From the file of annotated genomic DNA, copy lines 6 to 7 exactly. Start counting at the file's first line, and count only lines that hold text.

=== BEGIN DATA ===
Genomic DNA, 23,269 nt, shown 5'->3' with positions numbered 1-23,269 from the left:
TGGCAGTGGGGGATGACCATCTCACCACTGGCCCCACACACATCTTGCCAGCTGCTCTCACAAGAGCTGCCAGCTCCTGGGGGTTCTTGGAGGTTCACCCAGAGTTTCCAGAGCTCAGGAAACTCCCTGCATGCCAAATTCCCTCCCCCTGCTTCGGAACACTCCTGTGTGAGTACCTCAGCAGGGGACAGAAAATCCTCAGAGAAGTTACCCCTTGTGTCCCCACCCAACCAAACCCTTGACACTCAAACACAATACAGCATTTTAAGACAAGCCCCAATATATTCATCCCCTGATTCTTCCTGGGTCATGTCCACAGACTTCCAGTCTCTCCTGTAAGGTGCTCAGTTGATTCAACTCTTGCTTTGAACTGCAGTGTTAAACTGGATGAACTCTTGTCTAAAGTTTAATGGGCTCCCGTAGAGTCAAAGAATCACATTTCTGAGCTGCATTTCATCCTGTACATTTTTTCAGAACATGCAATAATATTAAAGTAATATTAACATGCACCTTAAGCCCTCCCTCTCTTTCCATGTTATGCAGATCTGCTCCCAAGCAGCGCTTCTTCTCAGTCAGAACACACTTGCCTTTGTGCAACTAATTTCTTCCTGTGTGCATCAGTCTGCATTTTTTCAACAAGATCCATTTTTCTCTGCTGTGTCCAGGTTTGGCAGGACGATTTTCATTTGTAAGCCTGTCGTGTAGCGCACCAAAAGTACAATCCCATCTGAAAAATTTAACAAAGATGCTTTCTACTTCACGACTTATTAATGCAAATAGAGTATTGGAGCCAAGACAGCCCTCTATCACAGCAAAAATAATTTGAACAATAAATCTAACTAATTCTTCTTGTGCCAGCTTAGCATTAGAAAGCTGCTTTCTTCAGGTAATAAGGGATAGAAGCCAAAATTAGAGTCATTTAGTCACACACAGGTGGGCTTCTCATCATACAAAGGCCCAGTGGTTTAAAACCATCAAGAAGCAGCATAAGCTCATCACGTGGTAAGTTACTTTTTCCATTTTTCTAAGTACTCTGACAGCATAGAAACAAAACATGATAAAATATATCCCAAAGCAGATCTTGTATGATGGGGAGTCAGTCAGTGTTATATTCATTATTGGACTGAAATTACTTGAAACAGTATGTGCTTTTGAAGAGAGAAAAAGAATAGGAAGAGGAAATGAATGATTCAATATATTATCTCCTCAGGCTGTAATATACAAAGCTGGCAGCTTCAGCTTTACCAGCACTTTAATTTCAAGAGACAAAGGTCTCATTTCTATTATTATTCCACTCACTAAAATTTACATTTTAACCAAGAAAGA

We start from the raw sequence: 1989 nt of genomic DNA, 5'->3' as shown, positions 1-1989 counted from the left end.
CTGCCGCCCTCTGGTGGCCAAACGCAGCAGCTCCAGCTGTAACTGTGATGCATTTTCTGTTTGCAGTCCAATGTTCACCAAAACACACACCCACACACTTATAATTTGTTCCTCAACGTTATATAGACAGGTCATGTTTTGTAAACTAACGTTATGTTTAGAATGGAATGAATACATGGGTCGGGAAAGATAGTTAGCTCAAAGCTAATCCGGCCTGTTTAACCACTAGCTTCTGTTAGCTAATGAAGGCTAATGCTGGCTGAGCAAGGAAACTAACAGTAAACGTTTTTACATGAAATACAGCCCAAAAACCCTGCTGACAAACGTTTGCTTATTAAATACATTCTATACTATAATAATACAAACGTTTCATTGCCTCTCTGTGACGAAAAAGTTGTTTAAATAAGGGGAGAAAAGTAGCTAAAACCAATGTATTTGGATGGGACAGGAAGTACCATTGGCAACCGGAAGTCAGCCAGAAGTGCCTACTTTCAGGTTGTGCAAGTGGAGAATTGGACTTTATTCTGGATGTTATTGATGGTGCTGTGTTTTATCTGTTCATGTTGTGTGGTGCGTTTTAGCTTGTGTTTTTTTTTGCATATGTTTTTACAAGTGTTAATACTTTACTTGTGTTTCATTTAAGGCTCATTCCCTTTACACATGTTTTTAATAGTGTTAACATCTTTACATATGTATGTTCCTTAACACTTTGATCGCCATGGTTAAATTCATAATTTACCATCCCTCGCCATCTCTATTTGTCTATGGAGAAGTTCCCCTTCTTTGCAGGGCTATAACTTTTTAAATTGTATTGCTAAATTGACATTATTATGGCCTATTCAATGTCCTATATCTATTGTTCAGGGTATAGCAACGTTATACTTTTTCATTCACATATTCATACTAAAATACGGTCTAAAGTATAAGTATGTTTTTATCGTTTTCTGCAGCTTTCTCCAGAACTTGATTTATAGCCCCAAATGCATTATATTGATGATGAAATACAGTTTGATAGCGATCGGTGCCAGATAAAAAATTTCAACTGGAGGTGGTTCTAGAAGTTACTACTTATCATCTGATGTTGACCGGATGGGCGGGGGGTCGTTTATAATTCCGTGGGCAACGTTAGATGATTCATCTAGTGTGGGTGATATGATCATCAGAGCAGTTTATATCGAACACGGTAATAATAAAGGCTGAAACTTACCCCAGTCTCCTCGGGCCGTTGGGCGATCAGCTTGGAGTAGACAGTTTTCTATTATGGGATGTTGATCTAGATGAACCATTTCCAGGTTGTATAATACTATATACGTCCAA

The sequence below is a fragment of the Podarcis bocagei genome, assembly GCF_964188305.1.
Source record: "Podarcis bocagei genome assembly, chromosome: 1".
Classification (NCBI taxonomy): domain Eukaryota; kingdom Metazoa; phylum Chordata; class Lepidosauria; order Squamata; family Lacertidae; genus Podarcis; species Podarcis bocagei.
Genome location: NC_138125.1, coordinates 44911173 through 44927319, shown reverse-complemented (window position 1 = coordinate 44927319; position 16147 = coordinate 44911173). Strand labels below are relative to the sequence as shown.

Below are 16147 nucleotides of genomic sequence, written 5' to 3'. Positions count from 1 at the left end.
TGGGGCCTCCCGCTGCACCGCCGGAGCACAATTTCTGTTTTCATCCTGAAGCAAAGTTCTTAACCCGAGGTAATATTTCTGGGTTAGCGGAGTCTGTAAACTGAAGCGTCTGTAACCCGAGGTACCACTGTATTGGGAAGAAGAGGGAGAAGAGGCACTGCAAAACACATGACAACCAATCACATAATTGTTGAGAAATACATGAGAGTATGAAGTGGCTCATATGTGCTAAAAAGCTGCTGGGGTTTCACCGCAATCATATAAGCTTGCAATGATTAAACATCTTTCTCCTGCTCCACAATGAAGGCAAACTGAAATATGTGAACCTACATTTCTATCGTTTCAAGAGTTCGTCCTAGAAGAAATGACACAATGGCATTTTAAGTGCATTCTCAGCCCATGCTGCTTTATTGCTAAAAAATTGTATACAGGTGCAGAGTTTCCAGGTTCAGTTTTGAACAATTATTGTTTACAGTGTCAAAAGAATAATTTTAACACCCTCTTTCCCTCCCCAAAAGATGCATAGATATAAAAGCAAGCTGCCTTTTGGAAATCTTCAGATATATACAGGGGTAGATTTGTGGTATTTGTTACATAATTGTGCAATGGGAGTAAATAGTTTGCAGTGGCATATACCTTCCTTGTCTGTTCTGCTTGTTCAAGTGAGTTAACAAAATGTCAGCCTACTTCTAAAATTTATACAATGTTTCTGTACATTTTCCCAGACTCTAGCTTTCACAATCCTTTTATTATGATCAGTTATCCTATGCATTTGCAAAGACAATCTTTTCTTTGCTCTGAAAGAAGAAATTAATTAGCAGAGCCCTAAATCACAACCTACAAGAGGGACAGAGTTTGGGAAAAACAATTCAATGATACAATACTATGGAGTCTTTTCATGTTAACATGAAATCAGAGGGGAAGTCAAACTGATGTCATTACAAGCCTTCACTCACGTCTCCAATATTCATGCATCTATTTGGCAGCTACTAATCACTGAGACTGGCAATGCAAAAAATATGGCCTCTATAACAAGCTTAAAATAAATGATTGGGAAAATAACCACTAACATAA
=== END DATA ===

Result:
Source record: "Podarcis bocagei genome assembly, chromosome: 1".
Classification (NCBI taxonomy): domain Eukaryota; kingdom Metazoa; phylum Chordata; class Lepidosauria; order Squamata; family Lacertidae; genus Podarcis; species Podarcis bocagei.